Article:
Mar 15, 2020 1-3PM ET
Sunday on The Robert Scott Bell Show:
Special Guest – Jon Rappoport!
Jon Rappoport has worked as a free-lance investigative reporter for over 30 years. He is the author of three explosive collections, THE MATRIX REVEALED, EXIT FROM THE MATRIX, and POWER OUTSIDE THE MATRIX. He has written articles on politics, health, media, culture and art for LA Weekly, Spin Magazine, Stern, Village Voice, Nexus, CBS Healthwatch, and other newspapers and magazines in the US and Europe. In 1982, the LA Weekly submitted his name for a Pulitzer prize, for his interview with the president of El Salvador University, where the military had taken over the campus.
Coronavirus: a propaganda master advises the President before he addresses the nation What do most people say, if you raise questions about the reality of the “epidemic,” or even hint that the facts might be in doubt? Two responses high on the list: “but people are dying”; and “the experts wouldn’t lie.” So, in this episode of virus fakery and apocalypse on rye with mustard, I present a tale I like to call: THE PROPAGANDA MASTER COMES TO TOWN. This character is a wisdom figure and a teacher. He’s an old pro. He makes sure the lies are being told well and often. He reminds his troops of their mission. Pardon his language, but he has a very low opinion of humanity. Here he is now, getting out of his limo and walking into a five-star hotel. Conference room. A security team has checked the space for bugs and other electronic snooping. The shades are drawn. A dozen propaganda ops specialists are sitting at the long table.
Italy: “ICU wards are overflowing” Some people, even if they have fallen over a cliff, would, on the way down, shout: “The virus must be dangerous! What else could it be?” “People are dying! It’s got to be the virus!” How about this? “The ICU hospital wards in Italy are overflowing. It’s the virus.” Step back and think. THINK IT THROUGH. Watching a recent interview with an Italian public health official, I had the impression that perhaps several thousand new ICU patients were burdening the hospital system in the northern part of the country. Several thousand out of a national population of 60 million. Here’s the trick. Before the announcement of the coronavirus epidemic, people who showed up at those hospitals, with flu, flu-like symptoms, lung infections, pneumonia would be placed in the general wards and treated, or even sent home with drugs. But now they would, many of them, be called “presumptive cases” of coronavirus, without any tests at all, or after tests which don’t work (see my prior articles on why the diagnostic tests are useless and deceptive). By labeling these patients “contagious coronavirus,” the hospital doctors are forced to send them to the ICU, to “protect others from the infection.”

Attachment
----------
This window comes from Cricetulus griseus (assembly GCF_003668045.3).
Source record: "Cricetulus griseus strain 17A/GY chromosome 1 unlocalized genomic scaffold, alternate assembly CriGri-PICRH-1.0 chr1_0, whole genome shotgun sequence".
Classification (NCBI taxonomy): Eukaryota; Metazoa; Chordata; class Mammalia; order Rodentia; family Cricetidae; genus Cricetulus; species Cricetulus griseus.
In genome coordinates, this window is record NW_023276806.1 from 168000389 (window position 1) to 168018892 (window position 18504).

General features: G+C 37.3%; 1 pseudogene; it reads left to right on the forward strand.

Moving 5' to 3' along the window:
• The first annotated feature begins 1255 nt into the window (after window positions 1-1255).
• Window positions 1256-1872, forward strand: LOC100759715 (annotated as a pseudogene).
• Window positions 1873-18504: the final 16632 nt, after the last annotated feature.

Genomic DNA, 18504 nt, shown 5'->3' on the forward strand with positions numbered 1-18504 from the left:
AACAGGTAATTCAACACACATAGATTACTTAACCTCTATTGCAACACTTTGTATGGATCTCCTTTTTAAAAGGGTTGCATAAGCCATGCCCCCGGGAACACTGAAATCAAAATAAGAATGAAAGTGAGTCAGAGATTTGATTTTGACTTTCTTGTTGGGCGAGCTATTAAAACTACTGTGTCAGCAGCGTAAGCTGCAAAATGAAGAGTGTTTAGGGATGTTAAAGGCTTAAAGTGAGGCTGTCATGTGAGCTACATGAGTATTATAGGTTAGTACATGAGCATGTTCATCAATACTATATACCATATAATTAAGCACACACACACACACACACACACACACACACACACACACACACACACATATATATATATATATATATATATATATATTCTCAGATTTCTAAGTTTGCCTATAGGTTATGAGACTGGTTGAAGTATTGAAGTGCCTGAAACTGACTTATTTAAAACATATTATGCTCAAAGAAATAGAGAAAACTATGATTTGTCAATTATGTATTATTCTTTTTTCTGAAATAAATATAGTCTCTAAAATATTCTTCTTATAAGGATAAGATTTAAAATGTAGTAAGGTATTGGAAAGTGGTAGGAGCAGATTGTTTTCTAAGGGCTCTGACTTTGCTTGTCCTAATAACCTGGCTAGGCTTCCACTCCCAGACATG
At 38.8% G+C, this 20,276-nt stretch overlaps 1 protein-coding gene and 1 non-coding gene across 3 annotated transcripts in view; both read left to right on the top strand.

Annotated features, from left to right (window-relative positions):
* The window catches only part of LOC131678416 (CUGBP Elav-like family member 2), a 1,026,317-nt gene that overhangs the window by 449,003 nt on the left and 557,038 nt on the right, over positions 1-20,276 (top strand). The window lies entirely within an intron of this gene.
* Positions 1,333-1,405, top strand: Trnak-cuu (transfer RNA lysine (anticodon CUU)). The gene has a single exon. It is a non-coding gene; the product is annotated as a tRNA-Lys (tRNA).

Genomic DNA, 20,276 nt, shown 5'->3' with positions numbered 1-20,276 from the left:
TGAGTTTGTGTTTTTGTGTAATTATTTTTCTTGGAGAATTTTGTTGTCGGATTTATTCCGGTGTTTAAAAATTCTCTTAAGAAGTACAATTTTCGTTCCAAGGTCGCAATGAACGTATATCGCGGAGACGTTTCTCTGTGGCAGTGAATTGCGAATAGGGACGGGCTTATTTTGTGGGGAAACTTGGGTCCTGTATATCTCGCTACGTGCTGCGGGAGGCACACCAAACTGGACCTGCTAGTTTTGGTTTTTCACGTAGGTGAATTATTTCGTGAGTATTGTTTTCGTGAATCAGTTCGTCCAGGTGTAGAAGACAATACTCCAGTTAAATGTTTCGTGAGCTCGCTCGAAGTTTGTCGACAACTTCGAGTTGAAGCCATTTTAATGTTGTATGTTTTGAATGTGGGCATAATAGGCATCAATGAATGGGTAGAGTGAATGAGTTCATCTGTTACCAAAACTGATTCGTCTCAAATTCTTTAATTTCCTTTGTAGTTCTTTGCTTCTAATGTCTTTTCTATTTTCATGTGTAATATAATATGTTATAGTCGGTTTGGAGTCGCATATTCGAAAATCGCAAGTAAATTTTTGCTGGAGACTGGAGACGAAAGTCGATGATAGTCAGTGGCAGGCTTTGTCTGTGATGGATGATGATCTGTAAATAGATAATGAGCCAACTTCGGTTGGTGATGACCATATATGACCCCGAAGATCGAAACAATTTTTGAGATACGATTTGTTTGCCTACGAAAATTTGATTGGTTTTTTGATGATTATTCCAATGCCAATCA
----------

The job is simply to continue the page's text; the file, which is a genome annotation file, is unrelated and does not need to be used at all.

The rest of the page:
Coronavirus: how a rational CDC scientist would think, if one existed In a recent article, I explained why the diagnostic test for the coronavirus in a patient is worthless and unreliable. The implications of that fact are enormous. Here, I want to make further comments on fake science. A rational researcher, at the CDC, if one existed, would say, upon hearing of a possible outbreak in the city of Wuhan: “Let’s see the proof that a new virus is responsible, is the causative agent.” What kind of proof would he be asking for? First, he would want to know, “Do researchers there have an actual biological specimen of this new virus? Do they have the real thing?” And if the answer came back yes, he would reply, “We’re sending in one of our Wuhan people so he can confirm that.” But how would the confirmation work? You can’t just lay a specimen of a virus on a table and shine a light on it. It’s far too small to see. There is a traditional method of observation. It’s called an electron microscope photograph (an EM). Certain established procedures exist for obtaining an EM from a patient’s tissue sample. The CDC scientist would want to make sure the Chinese scientists had carried out this process correctly.
Special Guest Michael Boldin